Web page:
Social media has changed the way we communicate and engage with politics, igniting grassroots activism, clearly demonstrated in the lead up to last night’s no vote, in the Scottish Independence Referendum. With so many taking to social media to share their 2 cents, it became an open forum for the nation and a reliable indicator of the overall outcome, with the social vote leaning towards a no.
It is a common perception that the current political structure is comprised of a closed, old school boys network, disconnected with the real world, with little opportunity for the general public to take part in the political and social debate – but the game is changing, and that’s where social comes into play. Online platforms such as Twitter, blogs and forums have a significant role in allowing ordinary people to engage with the debate, making politics accessible to all, and a way to tap into real-time public reactions to politics, policy and voting behaviours.
The public online debate over the Scottish referendum, general elections and so many other campaigns across the globe are possible because of the connected world of social networks, which reflect an evolution in our society and its engagement with politics, to ultimately facilitate change. Just look back to the “occupy Wall Street” movement in 2011, which took over streets of New York and even extended to towns and cities in the UK.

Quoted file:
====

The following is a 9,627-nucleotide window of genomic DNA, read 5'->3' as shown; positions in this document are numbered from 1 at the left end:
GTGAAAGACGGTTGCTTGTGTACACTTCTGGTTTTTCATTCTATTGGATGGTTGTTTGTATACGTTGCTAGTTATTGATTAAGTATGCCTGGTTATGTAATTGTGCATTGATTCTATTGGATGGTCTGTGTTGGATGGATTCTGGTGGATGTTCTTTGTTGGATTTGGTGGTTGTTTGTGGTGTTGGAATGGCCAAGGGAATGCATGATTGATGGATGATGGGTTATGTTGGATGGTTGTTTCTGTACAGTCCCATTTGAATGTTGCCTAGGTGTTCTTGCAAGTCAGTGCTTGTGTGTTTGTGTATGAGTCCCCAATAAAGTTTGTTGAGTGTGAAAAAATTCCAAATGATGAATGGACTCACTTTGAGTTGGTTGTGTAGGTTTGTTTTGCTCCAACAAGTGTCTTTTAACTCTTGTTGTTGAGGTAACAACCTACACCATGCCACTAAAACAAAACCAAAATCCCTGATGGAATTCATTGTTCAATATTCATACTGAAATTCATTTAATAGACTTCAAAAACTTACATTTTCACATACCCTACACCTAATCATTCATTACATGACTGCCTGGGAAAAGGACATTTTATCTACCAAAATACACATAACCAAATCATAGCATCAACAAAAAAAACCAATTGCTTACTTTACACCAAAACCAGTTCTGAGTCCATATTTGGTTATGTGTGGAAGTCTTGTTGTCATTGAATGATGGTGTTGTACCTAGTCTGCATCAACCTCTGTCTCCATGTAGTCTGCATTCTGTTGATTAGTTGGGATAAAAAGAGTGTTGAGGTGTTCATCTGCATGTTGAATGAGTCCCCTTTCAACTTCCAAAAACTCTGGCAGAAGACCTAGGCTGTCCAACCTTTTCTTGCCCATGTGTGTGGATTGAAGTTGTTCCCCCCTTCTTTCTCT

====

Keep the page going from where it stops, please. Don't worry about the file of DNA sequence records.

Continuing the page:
How did this movement gain traction so successfully, and swiftly? Social! To assemble such protests and mobilise grass-root campaigners, social media was greatly exploited to galvanise communications, rally protesters and capture the attention of key decision makers within the political sphere… a modern revolution. I reckon if famous revolutionists and activists like Che Guevara and Malcolm X were still with us today, they’d definitely be all over social like a rash!
© “Social Media For Change, Social Change & Politics” photo by Giulia Forsythe. Attribution 2.0 Generic